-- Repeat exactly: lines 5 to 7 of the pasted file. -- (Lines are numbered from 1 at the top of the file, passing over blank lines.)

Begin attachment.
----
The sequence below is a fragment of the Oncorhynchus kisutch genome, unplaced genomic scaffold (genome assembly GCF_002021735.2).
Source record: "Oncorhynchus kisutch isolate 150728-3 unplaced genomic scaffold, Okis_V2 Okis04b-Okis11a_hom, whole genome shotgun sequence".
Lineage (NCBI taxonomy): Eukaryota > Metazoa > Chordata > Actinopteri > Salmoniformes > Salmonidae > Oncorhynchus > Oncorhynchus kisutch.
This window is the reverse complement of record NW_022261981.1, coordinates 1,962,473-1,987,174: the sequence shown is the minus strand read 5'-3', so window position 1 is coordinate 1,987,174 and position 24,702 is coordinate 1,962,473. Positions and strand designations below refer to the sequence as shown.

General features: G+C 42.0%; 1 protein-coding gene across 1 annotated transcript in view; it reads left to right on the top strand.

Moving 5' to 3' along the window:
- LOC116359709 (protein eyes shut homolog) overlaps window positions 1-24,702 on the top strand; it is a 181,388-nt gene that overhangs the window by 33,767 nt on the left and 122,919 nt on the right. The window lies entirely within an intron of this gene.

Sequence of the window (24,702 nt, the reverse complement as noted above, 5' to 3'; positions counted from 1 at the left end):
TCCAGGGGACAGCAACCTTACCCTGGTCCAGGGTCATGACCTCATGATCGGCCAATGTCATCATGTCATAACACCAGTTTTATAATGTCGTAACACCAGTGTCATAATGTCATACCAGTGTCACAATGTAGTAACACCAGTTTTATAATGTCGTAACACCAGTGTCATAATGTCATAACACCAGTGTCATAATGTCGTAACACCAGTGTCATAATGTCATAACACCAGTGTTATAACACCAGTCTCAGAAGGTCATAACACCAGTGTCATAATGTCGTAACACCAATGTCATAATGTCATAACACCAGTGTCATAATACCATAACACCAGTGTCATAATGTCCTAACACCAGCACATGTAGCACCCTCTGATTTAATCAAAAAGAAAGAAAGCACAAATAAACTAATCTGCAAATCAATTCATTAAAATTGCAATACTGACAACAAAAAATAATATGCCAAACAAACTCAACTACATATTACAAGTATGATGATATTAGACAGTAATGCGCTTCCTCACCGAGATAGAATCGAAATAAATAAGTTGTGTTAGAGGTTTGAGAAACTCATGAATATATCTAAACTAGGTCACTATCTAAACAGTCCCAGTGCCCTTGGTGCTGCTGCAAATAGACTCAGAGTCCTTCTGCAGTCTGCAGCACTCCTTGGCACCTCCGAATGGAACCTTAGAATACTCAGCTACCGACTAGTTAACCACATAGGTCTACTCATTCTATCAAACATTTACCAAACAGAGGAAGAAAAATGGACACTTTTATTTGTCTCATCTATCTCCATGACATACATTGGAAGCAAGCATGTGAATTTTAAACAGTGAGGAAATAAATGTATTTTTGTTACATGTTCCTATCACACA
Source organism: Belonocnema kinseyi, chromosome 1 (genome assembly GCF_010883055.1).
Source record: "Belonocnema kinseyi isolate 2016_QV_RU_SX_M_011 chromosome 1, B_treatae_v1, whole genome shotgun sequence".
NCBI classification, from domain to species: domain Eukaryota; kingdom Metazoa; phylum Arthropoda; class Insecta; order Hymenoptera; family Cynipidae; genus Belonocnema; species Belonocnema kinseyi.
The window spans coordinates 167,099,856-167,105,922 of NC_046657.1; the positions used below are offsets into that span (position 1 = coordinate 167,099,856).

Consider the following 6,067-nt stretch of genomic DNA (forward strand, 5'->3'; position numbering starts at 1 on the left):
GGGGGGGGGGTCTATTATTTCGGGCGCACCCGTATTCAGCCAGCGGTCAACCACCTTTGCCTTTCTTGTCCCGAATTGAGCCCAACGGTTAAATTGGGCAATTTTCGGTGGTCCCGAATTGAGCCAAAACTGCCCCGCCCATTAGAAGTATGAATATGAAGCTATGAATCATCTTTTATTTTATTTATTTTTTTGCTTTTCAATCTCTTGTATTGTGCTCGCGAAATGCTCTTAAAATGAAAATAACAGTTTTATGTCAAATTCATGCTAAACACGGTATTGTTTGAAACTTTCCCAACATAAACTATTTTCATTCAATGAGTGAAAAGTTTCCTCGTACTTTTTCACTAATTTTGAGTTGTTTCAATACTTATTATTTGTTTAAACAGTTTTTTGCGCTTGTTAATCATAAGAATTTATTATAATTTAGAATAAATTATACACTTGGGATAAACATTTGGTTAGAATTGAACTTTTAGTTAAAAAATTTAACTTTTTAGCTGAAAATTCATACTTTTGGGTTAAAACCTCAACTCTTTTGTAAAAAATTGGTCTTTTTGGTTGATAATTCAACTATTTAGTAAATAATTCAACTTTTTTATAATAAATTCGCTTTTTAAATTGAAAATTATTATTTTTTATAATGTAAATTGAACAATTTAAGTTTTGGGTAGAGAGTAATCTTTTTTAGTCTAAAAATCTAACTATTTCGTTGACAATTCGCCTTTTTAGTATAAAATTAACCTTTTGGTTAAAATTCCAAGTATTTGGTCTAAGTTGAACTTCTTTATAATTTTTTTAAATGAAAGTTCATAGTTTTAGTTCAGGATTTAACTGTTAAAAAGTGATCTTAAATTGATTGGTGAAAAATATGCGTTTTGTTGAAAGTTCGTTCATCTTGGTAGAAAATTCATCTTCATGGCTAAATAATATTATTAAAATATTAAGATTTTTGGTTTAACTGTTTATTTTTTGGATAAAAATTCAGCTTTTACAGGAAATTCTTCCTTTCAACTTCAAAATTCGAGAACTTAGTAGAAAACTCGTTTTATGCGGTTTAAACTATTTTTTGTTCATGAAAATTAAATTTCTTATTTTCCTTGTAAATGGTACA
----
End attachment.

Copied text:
General features: G+C 42.0%; 1 protein-coding gene across 1 annotated transcript in view; it reads left to right on the top strand.

Moving 5' to 3' along the window:
- LOC116359709 (protein eyes shut homolog) overlaps window positions 1-24,702 on the top strand; it is a 181,388-nt gene that overhangs the window by 33,767 nt on the left and 122,919 nt on the right. The window lies entirely within an intron of this gene.